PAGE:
Impossible. Every action will affect other actions. If one worker decides to throw a wrench into the machine, the workers who want to use it to produce things will not be able to act in accordance with their desires. Every system must provide some means for reconciling these sorts of differences (and, ideally, to minimize them, as they represent a sort of social friction).

          freedom of thought and free will are well and fine (and difficult to directly attack at any rate), although actual, functional political systems that that refer to themselves as socialist seem to take a very narrow view of freedom of thought that roughly translates to “freedom to think acceptable thoughts”. Certainly no group, no matter how authoritarian, is opposed to the freedom of people to agree with them.

          1. in which the producers possess both political power and the means of producing and distributing goods.

            Capitalists are producers, as much so as laborers. Goods do not possess innate value irrelevant to their context. The role of the capitalist is one of logistics; in economics as in war, logistics is key to judging an asset’s value.

            Even in the most indirect and degraded forms of capitalism, people sacrifice some portion of their socially-granted right to consume (e.g., “money”) in order to fund a specific expansion of the means of production — one that they anticipate will be rewarding for society and (as a result) for themselves. The notion that those consume as much as possible should treated the same as those who sacrifice in the short term for society’s long-term well-being is laughable.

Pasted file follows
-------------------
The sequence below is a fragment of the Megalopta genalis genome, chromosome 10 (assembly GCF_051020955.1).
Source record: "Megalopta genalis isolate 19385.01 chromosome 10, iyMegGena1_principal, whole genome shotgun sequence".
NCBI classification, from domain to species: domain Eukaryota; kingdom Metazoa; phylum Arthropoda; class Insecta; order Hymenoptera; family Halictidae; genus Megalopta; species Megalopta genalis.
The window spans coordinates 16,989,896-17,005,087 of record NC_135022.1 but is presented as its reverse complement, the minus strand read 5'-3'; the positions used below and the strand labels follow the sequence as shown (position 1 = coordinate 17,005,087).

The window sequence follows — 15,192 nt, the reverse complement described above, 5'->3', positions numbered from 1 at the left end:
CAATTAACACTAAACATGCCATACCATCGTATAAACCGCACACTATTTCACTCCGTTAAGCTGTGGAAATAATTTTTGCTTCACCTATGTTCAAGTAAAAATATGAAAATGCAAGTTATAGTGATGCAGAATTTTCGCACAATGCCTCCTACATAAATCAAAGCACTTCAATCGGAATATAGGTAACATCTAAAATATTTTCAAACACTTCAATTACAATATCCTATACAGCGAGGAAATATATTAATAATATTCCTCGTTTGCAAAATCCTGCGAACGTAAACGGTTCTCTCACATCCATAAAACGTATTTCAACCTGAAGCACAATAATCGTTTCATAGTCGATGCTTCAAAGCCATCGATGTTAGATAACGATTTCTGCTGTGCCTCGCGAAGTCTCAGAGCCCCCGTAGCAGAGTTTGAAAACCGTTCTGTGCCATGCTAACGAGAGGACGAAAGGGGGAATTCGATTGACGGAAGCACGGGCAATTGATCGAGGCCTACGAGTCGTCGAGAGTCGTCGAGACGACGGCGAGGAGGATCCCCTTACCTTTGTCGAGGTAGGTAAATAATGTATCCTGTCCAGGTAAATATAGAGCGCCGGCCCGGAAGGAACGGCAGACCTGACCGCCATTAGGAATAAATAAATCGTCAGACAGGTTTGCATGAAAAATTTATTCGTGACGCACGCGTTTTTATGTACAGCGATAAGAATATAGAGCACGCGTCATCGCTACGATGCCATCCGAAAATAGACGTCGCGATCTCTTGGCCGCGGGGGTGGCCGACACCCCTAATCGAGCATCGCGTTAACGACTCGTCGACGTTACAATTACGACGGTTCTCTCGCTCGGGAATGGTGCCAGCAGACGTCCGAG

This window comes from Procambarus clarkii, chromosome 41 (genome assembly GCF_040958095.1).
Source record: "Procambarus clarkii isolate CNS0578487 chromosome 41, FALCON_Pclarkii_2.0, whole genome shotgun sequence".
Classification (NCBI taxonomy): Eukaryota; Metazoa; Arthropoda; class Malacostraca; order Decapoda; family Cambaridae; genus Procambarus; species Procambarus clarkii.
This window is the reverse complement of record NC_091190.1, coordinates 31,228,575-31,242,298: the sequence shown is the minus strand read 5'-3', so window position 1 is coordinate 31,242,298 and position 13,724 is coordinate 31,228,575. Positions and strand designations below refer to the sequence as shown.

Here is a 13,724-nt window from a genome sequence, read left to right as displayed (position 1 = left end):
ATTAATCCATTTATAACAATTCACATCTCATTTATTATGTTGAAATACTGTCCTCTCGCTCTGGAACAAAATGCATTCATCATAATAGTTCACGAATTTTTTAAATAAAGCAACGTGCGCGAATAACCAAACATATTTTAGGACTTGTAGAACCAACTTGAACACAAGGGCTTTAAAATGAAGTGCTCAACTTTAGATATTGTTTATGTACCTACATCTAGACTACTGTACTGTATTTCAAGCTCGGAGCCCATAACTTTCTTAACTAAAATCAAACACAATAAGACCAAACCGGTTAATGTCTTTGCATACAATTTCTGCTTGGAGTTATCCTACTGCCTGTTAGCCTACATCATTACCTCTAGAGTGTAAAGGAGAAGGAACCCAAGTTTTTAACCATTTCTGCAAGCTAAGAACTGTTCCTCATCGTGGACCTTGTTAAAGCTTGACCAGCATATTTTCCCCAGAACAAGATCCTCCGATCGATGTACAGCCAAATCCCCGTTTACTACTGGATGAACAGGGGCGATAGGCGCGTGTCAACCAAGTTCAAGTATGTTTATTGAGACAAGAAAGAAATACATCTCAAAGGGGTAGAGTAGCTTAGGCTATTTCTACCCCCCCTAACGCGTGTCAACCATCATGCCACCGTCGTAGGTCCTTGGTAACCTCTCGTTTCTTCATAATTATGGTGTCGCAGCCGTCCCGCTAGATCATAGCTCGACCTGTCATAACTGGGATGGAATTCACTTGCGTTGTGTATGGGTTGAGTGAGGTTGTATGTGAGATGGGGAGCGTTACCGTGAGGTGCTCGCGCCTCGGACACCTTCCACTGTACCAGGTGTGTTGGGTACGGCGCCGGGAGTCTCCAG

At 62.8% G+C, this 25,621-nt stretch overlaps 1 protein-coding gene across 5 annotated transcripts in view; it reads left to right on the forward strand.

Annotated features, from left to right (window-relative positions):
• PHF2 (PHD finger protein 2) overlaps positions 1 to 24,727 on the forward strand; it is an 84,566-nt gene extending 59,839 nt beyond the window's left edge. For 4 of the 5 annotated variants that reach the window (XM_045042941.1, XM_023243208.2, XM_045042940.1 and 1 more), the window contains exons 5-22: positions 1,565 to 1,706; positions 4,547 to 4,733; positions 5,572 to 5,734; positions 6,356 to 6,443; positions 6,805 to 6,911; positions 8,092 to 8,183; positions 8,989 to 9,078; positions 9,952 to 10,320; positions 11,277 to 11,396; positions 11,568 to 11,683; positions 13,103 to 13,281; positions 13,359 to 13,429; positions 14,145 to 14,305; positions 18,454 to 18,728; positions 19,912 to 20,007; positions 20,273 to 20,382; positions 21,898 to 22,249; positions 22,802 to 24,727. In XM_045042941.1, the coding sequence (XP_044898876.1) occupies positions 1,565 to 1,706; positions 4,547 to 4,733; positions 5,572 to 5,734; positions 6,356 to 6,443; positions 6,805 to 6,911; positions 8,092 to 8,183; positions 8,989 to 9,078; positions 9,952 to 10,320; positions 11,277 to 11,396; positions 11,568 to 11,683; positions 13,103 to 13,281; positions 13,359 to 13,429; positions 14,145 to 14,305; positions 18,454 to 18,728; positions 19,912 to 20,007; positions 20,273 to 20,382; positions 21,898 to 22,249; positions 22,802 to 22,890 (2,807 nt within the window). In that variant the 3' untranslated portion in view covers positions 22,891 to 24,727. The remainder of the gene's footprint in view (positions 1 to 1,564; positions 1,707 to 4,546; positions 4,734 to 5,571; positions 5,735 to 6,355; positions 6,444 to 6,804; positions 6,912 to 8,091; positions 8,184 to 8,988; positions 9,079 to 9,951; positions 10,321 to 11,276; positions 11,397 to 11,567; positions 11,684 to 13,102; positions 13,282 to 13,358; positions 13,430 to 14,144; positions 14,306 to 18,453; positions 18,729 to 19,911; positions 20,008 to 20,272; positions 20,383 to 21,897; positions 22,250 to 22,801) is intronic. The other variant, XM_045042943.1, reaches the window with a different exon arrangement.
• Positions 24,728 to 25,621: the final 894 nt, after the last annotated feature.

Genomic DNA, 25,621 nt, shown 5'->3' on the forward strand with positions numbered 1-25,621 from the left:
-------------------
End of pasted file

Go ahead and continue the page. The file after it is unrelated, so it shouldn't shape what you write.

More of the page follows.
11. Beware of newly minted friends who appear only when times are darkest.

    1. If you’re absent during my struggle, don’t expect to be present during my success.– Will Smith

      1. Dude, you’re still not making the sale. Hit it or quit it. Get it?

        1. Good, let the hate flow through you.

          1. It isn’t hate… it’s watching someone make a pathetic ass of themselves.

      2. In west Philadelphia born and raised
        On the playground where I spent most of my days
        Chilling out, maxing, relaxing all cool
        And all shooting some b-ball outside of the school
        When a couple of guys, they were up to no good
        Started making trouble in my neighbourhood
        I got in one little fight and my mom got scared
        And said “You’re moving with your auntie and uncle in Bel-air.”
        – Will Smith

        1. That’s it, I’m whistling for a cab…

  12. Hint: posting a bunch of shit without replying to responses is the sign of an idiot troll.

  13. Fernando, this shit is getting so old.

  14. Can you hear the drums Fernando?

    1. Only if the workers are pounding them.

  15. Fernando sounds like one of those left-libertarians.
    They make some good points about how “libertarian” originally meant something different and how the current status quo is not the result of a free market but there are little in the way of solutions.

    Oh and they often end up appealing to some mythical 19th century past that never really existed.

    I mean yeah libertarians were originally on the left but the left isn’t very libertarian anymore and the original Radical Left were responsible for the Reign of Terror and supported conscription and military expansionism.

    1. That’s just it… left-libertarians cannot really exist, either.

      Oh, a leftist may have some of the basic tenets down, but there’s no way they can embrace most of it and still consider themselves true leftists.

      Same goes for far-rightwingers.